We’ve all heard the stories about the big deals closed on the golf course or at the steakhouse, but these tales are starting to belong more in episodes of Mad Men than in today’s business environment. Today’s sales professionals operate less from the fairway and more online and by phone. Indeed, CRM, email, and web conferencing have become the ubiquitous productivity portals for all customer-facing professionals. However, with the efficiencies and cost effectiveness of such virtual work platforms has also come a dramatic reduction in the actual relationship time needed to conduct the inherently interpersonal business of selling.
In the past few years, while sales has mostly ignored the social media revolution, the marketing and customer service functions have led the way in adopting and demonstrating the power of social media in engaging customers, especially as part of the social CRM movement.
What has taken sales so long to catch up, and what now needs to be done?
Learning From Marketing and Customer Service
Leading social CRM expert Paul Greenberg describes the socialization of business activities as “the company’s response to the customer’s ownership of the conversation.” Indeed, social media builds a two-way street with customers.
Visionary B2C companies like Procter & Gamble (Old Spice), Zappos and Diapers.com have executed effective strategies based on the idea of “delight” through social media, and with great success. B2B companies have learned from these B2C examples and are combining superb customer service with newly created social customer communities, resulting in significant cost savings and revenue increases.
Dr. Natalie Petouhoff — one of the top analysts in the ROI of social media in B2B customer strategies — cites everything from reduced call/email volume and SEO costs to increased customer lifetime value and lead conversion rates. And according to a recent study by Gartner, one-third of leading companies will extend their online community activities over the next two years “as customer awareness and use of social CRM for marketing as a back door to customer service increases.”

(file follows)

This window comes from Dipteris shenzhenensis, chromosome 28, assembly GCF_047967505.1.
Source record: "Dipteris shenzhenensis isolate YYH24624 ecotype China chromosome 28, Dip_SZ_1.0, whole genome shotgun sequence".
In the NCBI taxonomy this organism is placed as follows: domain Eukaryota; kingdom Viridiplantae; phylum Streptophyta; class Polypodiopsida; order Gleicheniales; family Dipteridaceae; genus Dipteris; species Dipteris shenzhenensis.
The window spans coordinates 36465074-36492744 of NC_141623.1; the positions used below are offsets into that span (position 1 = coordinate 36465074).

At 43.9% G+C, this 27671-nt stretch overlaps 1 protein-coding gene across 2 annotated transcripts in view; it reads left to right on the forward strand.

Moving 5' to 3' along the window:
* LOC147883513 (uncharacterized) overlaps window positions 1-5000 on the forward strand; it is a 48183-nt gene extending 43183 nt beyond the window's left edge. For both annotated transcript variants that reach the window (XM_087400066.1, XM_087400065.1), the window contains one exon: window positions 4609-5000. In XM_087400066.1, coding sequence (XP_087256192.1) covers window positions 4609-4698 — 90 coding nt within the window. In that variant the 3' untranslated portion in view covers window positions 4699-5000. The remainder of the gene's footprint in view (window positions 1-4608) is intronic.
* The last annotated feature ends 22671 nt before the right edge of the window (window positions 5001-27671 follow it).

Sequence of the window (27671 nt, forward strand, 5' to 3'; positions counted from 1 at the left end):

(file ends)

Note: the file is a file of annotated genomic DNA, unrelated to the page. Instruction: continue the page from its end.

Customer service organizations are certainly leading the charge in recognizing the power of social media to give insight and measurement to their work, as well as bring their customer communities together. If social media is such an indomitable force in customer engagement, where is social media in sales?
Hey Guys, Wait Up!
While marketing and customer service have jumped on the social CRM bandwagon, the sales profession has mostly been watching from the sidelines, wondering what to do and how to do it. There are four main reasons for this lag:
- Salespeople are not techno-geeks. They view technology, at best, as an enabler — a tool for getting their job done — rather than something you experiment with on the weekends for the fun of it. Clearly, social media is more approachable and engaging than traditional enterprise applications, but a level of technical skepticism remains.
- Salespeople need to understand what’s in it for them. Good salespeople are highly efficient in their use of time. It’s a benefit of years of being compensated for results. If they don’t understand how something is going to make them more productive and successful, they won’t do it, and no one has done a good job explaining why social media matters for sales. Considering the indication of some reports that sales teams generate upwards of 70% of their own opportunities without the help of the marketing department, the importance of engagement for salespeople cannot be overstated.
- Social media tools have not been integrated into the sales workflow. CRM vendors have so far focused on integrating social media into their service and support offerings, and sales functionality has been mostly left to specialized third-party providers (see options on Salesforce.com’s AppExchange and Microsoft’s Dynamics CRM Marketplace).
- Salespeople rely on their employer for training on new sales processes and tools to support them. If they are not being trained or given a managerial “green light” on social media, they are less apt to explore and implement it on their own. According to a recent study by OgilvyOne, while more than half of sales professionals thought that social media was important to their success, only 9% had been trained on it by their employer. As companies are starting to think about how to best leverage social media, sales training will undoubtedly be near the top of the list.
Selling Has Always Been Social
Despite these reasons for the lag, salespeople are in the business of understanding, relating to and engaging decision makers. Short of an expensive in-person meeting, what could be better than having real-time insight and intelligence into a prospect’s Twitter feed, Facebook profile, or even their music interests on Pandora?
Fortunately, the wave of social customer interaction education is starting to form, with initiatives like the University of Toronto Rotman School of Management’s Social CRM Program and Social Selling University leading the way. Just as early and effective adoption of the web gave competitive advantages to forward-thinking businesses (Amazon, eBay, Cisco) in the 1990s, in this decade, companies that effectively leverage the social media wave to improve their customer-facing business will thrive while those who don’t will stall.
Have you implemented social strategies into your sales force? If so, please let us know in the comments. If not, we’d also love to hear your thoughts, challenges and/or successes as well.